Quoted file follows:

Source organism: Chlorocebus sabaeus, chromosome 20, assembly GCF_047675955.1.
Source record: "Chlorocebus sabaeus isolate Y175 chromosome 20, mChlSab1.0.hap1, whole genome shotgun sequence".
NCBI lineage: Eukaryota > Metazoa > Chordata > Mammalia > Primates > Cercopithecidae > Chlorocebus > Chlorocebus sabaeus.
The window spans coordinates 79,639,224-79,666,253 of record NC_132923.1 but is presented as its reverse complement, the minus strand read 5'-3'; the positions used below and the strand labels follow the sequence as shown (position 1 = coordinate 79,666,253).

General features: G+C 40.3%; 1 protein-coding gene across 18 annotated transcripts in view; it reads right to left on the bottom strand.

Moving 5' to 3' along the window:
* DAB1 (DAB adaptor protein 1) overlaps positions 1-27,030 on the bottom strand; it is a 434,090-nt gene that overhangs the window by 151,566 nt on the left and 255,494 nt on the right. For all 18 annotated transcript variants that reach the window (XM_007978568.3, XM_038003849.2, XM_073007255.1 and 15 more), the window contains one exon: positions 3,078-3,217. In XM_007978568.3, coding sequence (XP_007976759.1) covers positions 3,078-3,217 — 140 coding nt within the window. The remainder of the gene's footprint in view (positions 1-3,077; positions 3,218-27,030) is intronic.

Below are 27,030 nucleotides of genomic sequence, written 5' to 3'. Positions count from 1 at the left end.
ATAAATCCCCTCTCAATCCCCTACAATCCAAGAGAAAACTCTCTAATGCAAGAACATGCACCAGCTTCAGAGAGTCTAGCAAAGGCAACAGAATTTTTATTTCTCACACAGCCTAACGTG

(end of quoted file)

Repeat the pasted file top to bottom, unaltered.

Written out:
Source organism: Chlorocebus sabaeus, chromosome 20, assembly GCF_047675955.1.
Source record: "Chlorocebus sabaeus isolate Y175 chromosome 20, mChlSab1.0.hap1, whole genome shotgun sequence".
NCBI lineage: Eukaryota > Metazoa > Chordata > Mammalia > Primates > Cercopithecidae > Chlorocebus > Chlorocebus sabaeus.
The window spans coordinates 79,639,224-79,666,253 of record NC_132923.1 but is presented as its reverse complement, the minus strand read 5'-3'; the positions used below and the strand labels follow the sequence as shown (position 1 = coordinate 79,666,253).

General features: G+C 40.3%; 1 protein-coding gene across 18 annotated transcripts in view; it reads right to left on the bottom strand.

Moving 5' to 3' along the window:
* DAB1 (DAB adaptor protein 1) overlaps positions 1-27,030 on the bottom strand; it is a 434,090-nt gene that overhangs the window by 151,566 nt on the left and 255,494 nt on the right. For all 18 annotated transcript variants that reach the window (XM_007978568.3, XM_038003849.2, XM_073007255.1 and 15 more), the window contains one exon: positions 3,078-3,217. In XM_007978568.3, coding sequence (XP_007976759.1) covers positions 3,078-3,217 — 140 coding nt within the window. The remainder of the gene's footprint in view (positions 1-3,077; positions 3,218-27,030) is intronic.

Below are 27,030 nucleotides of genomic sequence, written 5' to 3'. Positions count from 1 at the left end.
ATAAATCCCCTCTCAATCCCCTACAATCCAAGAGAAAACTCTCTAATGCAAGAACATGCACCAGCTTCAGAGAGTCTAGCAAAGGCAACAGAATTTTTATTTCTCACACAGCCTAACGTG